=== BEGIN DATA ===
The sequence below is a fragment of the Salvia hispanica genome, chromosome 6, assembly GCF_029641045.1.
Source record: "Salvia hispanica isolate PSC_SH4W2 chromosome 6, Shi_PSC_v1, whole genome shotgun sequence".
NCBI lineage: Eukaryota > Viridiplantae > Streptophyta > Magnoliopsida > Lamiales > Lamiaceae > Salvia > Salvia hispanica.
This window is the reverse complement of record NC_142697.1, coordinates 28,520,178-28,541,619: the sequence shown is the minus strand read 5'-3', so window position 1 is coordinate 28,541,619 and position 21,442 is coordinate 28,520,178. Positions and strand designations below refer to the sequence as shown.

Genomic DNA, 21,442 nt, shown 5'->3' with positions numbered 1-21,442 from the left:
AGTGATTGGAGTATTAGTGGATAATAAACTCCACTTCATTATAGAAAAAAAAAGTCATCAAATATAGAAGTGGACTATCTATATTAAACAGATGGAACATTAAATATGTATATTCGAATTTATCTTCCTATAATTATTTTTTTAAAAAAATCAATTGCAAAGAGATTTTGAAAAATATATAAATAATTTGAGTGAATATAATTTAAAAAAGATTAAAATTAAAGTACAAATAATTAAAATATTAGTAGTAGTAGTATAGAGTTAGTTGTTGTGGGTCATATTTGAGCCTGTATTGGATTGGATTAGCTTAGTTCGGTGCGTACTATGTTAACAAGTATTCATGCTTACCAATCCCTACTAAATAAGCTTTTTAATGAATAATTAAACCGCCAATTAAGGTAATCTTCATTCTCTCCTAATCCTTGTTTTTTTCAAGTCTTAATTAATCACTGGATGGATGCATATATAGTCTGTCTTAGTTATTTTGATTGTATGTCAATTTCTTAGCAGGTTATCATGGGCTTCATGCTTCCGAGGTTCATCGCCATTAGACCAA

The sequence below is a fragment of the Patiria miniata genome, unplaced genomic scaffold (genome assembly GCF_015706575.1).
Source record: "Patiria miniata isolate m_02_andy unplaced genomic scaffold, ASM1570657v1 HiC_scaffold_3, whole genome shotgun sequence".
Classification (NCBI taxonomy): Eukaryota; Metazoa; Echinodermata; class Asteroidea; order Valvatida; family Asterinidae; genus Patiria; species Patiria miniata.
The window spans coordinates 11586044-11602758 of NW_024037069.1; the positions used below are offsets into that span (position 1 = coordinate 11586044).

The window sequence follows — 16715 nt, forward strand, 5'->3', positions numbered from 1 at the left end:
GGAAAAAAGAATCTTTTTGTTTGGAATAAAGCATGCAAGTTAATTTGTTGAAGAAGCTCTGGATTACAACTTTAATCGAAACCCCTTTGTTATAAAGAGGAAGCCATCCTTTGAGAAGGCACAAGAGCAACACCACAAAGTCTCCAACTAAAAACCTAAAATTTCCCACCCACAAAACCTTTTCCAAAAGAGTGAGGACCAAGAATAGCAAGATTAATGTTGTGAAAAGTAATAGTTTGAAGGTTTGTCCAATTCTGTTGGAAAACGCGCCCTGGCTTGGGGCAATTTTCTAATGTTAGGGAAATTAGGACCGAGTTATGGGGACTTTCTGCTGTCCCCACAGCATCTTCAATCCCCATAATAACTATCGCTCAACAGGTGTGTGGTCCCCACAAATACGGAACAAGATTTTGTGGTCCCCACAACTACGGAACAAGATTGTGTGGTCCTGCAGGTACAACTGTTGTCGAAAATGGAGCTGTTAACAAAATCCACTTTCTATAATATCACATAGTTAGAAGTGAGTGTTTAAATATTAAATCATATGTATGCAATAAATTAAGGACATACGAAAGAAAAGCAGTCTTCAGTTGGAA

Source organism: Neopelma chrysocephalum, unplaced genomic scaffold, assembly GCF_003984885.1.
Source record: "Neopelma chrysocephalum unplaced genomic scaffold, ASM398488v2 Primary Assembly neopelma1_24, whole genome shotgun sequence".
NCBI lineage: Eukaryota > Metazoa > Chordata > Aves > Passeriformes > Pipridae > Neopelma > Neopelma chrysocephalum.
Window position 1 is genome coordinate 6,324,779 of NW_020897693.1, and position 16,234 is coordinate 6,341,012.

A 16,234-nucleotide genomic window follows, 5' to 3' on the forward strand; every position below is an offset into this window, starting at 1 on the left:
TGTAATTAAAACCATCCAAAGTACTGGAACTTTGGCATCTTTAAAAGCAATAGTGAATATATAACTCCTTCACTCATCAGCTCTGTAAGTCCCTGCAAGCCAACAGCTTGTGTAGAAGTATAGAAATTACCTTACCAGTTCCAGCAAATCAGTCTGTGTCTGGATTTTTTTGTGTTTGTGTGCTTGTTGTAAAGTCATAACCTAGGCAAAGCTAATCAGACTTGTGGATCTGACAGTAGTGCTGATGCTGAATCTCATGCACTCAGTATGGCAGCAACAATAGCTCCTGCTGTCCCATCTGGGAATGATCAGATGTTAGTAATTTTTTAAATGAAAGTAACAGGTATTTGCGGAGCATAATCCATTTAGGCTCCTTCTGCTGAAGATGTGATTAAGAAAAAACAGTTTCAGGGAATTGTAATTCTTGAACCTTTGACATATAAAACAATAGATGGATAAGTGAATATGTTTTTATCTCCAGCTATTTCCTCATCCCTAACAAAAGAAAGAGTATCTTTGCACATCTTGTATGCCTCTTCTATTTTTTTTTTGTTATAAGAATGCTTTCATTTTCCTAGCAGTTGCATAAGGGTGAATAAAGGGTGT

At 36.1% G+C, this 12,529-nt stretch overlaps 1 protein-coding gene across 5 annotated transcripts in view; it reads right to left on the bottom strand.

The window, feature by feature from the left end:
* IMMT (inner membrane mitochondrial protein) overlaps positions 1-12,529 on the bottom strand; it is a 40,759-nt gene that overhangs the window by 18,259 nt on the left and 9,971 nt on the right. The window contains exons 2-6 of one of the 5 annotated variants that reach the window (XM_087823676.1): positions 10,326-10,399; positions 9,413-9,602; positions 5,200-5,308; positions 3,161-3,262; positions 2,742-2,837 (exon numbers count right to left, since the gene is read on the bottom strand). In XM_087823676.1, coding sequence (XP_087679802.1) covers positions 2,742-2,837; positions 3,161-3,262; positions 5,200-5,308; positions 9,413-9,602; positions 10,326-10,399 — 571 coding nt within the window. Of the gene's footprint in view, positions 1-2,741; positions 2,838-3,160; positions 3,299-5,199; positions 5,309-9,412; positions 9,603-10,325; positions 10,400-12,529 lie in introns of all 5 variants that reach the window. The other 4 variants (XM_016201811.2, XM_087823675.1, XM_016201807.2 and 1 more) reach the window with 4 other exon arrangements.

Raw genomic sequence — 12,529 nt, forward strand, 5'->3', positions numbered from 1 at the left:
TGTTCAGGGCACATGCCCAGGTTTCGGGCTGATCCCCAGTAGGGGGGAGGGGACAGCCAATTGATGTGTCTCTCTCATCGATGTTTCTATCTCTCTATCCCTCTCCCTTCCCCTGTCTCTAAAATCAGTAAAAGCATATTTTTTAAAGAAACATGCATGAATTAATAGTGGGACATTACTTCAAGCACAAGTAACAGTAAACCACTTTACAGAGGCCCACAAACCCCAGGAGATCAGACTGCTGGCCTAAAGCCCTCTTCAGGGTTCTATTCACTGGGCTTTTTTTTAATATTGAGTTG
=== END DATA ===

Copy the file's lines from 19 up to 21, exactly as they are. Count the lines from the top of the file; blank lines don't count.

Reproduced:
At 36.1% G+C, this 12,529-nt stretch overlaps 1 protein-coding gene across 5 annotated transcripts in view; it reads right to left on the bottom strand.

The window, feature by feature from the left end:
* IMMT (inner membrane mitochondrial protein) overlaps positions 1-12,529 on the bottom strand; it is a 40,759-nt gene that overhangs the window by 18,259 nt on the left and 9,971 nt on the right. The window contains exons 2-6 of one of the 5 annotated variants that reach the window (XM_087823676.1): positions 10,326-10,399; positions 9,413-9,602; positions 5,200-5,308; positions 3,161-3,262; positions 2,742-2,837 (exon numbers count right to left, since the gene is read on the bottom strand). In XM_087823676.1, coding sequence (XP_087679802.1) covers positions 2,742-2,837; positions 3,161-3,262; positions 5,200-5,308; positions 9,413-9,602; positions 10,326-10,399 — 571 coding nt within the window. Of the gene's footprint in view, positions 1-2,741; positions 2,838-3,160; positions 3,299-5,199; positions 5,309-9,412; positions 9,603-10,325; positions 10,400-12,529 lie in introns of all 5 variants that reach the window. The other 4 variants (XM_016201811.2, XM_087823675.1, XM_016201807.2 and 1 more) reach the window with 4 other exon arrangements.